LANTANA GROUND COVE PLANTS: TIPS ON USING THEM AS A GRAY AREA COVER

Tips On Using Lantana As A Gray Area Cover (GRC)

The first thing to do with any gray area plants is to get rid of them! You may have noticed that some plants are growing wild in your yard. They are probably not going to survive if left there, so it would be best if they were removed from the landscape.

Some of these plants could be used as ground covers. If you want to use them as such, then you need to know what you’re doing.

There are two types of gray area plants: those that grow in areas where they aren’t wanted and those that don’t grow anywhere at all. These latter ones can be grown in containers or planted out in the open and will require less care than their non-gray area counterparts.

These plants are often called “novelty” plants because they look different from other plants and have been known to attract unwanted attention. There are several reasons why you might want to use these plants in your landscape:

They look interesting and unusual. They provide shade, which helps keep the soil cool during hot weather. They can be easily pruned into smaller pieces for easy removal later.

Invasive plants are not native to where you live. In fact, they can invade and take over an ecosystem if given the chance. This means they will overgrow everything in their path.

Some of these plants are actually very nice to look at, so why wouldn’t you want them in your yard?

Before you decide to use a gray area plant in your yard, it would probably be best if you learn what types of invasive plants are in your area. The following are some of the worst:

YELLOW LOOSESTRIFE (Lysimachia vulgaris): A pretty yellow flower that blooms July through September, it has become a problem in several areas in the United States. This plant grows best in wet areas, such as along stream banks and near lakes. It will form a thick mat and crowd out other native species.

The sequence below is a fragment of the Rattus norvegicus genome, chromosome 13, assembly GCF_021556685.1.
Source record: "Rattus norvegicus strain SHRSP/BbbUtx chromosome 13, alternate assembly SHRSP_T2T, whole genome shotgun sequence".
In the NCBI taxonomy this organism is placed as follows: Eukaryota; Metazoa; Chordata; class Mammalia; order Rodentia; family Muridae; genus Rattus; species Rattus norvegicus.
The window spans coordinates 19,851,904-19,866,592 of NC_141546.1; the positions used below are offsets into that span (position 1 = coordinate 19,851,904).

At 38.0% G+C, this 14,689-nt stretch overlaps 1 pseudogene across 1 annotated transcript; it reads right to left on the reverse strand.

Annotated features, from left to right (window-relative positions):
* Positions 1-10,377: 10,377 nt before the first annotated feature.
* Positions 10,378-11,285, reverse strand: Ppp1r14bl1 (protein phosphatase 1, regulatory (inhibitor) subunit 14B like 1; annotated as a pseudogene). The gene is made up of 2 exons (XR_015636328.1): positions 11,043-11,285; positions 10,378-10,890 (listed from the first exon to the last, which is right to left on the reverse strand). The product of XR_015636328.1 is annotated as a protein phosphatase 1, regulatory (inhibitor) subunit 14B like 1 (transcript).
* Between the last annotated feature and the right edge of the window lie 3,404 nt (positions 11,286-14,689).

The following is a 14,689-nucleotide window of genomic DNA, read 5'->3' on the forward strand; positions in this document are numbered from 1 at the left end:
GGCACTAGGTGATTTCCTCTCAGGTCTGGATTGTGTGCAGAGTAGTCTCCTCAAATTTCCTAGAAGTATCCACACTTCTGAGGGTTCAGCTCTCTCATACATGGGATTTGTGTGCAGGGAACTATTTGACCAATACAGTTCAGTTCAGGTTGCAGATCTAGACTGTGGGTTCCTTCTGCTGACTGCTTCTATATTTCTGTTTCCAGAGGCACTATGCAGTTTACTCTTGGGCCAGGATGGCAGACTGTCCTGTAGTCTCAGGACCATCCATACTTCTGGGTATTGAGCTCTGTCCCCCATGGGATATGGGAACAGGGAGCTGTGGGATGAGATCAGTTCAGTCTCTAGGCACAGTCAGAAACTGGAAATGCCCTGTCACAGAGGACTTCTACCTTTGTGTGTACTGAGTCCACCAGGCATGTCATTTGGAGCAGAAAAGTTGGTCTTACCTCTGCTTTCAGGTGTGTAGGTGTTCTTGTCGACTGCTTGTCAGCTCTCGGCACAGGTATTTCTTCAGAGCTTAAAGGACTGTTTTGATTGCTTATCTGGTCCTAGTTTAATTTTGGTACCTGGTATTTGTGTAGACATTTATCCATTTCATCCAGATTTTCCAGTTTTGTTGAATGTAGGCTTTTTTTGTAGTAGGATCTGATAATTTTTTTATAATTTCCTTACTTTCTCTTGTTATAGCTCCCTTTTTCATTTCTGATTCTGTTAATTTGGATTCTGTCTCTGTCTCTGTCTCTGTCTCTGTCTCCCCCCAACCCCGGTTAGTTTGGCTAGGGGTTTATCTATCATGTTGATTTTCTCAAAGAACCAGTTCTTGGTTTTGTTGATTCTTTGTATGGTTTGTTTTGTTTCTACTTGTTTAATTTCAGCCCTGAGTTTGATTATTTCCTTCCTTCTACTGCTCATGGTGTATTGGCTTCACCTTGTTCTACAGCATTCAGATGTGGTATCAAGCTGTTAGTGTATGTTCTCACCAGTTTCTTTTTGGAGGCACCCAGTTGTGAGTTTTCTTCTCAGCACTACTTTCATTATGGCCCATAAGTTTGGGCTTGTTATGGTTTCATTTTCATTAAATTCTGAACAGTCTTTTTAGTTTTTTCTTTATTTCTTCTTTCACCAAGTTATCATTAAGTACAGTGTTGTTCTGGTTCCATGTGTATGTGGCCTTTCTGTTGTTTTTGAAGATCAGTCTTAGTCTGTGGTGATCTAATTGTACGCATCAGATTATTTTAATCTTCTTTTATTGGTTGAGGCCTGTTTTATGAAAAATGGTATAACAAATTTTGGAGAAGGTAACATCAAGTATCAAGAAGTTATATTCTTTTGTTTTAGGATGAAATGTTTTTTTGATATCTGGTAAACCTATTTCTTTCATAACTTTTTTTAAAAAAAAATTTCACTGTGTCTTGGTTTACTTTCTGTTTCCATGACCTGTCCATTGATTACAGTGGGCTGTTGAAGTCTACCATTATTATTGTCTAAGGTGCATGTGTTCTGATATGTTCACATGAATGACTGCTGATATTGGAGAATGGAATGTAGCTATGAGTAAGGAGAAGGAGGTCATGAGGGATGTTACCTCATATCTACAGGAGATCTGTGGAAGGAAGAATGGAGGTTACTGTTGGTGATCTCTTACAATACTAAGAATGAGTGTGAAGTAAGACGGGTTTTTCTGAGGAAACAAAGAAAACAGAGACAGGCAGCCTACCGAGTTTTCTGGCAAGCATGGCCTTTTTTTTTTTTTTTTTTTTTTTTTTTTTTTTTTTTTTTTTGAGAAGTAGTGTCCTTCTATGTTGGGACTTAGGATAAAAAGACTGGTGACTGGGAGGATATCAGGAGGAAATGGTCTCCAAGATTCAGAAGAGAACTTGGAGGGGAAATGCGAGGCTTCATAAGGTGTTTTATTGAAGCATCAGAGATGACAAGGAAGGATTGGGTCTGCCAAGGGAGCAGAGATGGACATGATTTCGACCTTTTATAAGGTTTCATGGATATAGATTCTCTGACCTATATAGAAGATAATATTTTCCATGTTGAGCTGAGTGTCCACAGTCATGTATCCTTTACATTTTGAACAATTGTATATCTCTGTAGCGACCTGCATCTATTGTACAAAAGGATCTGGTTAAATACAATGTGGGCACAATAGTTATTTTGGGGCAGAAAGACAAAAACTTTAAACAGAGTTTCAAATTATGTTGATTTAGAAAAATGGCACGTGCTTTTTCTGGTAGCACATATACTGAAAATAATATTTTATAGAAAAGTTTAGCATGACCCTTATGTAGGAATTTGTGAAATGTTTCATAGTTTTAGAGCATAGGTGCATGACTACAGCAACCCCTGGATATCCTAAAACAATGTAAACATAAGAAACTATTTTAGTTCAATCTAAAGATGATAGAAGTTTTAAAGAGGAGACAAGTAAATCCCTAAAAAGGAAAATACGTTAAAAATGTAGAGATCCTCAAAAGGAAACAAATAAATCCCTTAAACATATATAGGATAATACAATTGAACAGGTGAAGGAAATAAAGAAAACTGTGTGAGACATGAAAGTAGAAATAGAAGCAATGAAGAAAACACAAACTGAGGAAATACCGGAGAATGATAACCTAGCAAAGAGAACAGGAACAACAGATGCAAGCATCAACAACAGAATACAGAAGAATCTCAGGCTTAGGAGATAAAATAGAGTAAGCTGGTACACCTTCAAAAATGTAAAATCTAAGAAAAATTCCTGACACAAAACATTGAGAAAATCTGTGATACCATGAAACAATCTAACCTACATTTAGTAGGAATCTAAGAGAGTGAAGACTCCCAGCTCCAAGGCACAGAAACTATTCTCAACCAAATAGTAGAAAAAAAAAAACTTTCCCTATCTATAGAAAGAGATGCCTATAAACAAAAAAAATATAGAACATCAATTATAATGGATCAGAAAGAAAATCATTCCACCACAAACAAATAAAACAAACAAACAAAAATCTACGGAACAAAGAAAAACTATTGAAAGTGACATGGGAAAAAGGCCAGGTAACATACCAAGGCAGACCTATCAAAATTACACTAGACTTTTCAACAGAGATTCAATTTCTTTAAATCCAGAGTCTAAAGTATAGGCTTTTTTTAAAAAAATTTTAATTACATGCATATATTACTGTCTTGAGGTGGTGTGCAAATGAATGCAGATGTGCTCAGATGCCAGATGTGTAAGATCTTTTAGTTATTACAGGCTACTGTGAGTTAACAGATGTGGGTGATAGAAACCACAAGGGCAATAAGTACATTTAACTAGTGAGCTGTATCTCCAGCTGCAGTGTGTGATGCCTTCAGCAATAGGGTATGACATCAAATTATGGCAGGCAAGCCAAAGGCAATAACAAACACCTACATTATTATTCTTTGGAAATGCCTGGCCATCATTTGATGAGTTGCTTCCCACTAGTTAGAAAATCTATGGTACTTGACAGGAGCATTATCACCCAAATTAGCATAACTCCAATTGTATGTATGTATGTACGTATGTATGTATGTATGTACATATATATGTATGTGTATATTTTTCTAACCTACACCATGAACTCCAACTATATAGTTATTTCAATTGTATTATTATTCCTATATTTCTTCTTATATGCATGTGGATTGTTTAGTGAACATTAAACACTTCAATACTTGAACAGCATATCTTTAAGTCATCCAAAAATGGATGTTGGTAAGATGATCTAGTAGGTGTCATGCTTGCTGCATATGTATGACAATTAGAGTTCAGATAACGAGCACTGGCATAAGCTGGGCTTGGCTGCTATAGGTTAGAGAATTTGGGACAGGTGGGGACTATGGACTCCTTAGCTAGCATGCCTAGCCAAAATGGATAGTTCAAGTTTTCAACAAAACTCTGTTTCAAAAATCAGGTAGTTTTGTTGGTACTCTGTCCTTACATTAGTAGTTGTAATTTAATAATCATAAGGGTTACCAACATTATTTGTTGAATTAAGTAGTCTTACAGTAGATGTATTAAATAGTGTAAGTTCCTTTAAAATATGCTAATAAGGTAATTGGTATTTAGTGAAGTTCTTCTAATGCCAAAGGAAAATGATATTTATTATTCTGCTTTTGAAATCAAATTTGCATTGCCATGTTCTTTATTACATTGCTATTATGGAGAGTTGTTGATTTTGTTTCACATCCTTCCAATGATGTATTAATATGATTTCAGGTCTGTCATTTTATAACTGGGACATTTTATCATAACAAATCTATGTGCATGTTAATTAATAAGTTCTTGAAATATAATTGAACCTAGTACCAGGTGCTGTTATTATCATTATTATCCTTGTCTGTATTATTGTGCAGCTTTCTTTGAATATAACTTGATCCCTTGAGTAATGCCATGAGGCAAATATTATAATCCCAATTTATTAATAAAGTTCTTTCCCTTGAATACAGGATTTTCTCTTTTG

This plant is hard to kill because it has a long root system with multiple sprouts growing from it. It also spreads by seeds.

TURK’S CAP (Malvaviscus arboreus): These plants are related to okra and hibiscus and can grow up to 15 feet tall. They have large, white flowers and will bloom year-round in some areas. These plants grow best in full sun but can tolerate some shade.

The problem with these plants is that they tend to take over large areas and strangle out other plants. They spread mainly by seeds but the roots can also send up new plants.

PERENNIAL PEA (Lathyrus latifolius): These plants are related to the common pea and are usually grown as annuals. The flowers are purple or pink and can bloom from early spring all the way into fall if given the right conditions. The problem with this plant is it grows everywhere and can quickly take over the area.

Lantana Ground Cover Plants: Tips On Using Lantana As A Ground Cover - Picture

It will form a thick mat of vegetation that crowds out other plants. The roots can grow several feet away from the main plant and can develop into new plants. These plants can be easily pulled up but they can also self-seed and sprout new plants without ever being touched.

Sources & references used in this article:

Impact threshold for an alien plant invader, Lantana camara L., on native plant communities by B Gooden, K French, PJ Turner, PO Downey – Biological conservation, 2009 – Elsevier

Allelopathy as a competitive strategy in persistent thickets of Lantana camara L. in three Australian forest communities by CB Gentle, JA Duggin – Plant Ecology, 1997 – Springer

The invasive weed Lantana camara increases fire risk in dry rainforest by altering fuel beds by ZC Berry, K Wevill, TJ Curran – Weed Research, 2011 – Wiley Online Library

Does forest gap size affects population size, plant size, reproductive success and pollinator visitation in Lantana camara, a tropical invasive shrub? by Ø Totland, P Nyeko, AL Bjerknes, SJ Hegland… – Forest Ecology and …, 2005 – Elsevier

Lantana camara L. invasions in dry rainforest ‐ open forest ecotones: The role of disturbances associated with fire and cattle grazing by CB Gentle, JA Duggin – Australian Journal of Ecology, 1997 – Wiley Online Library

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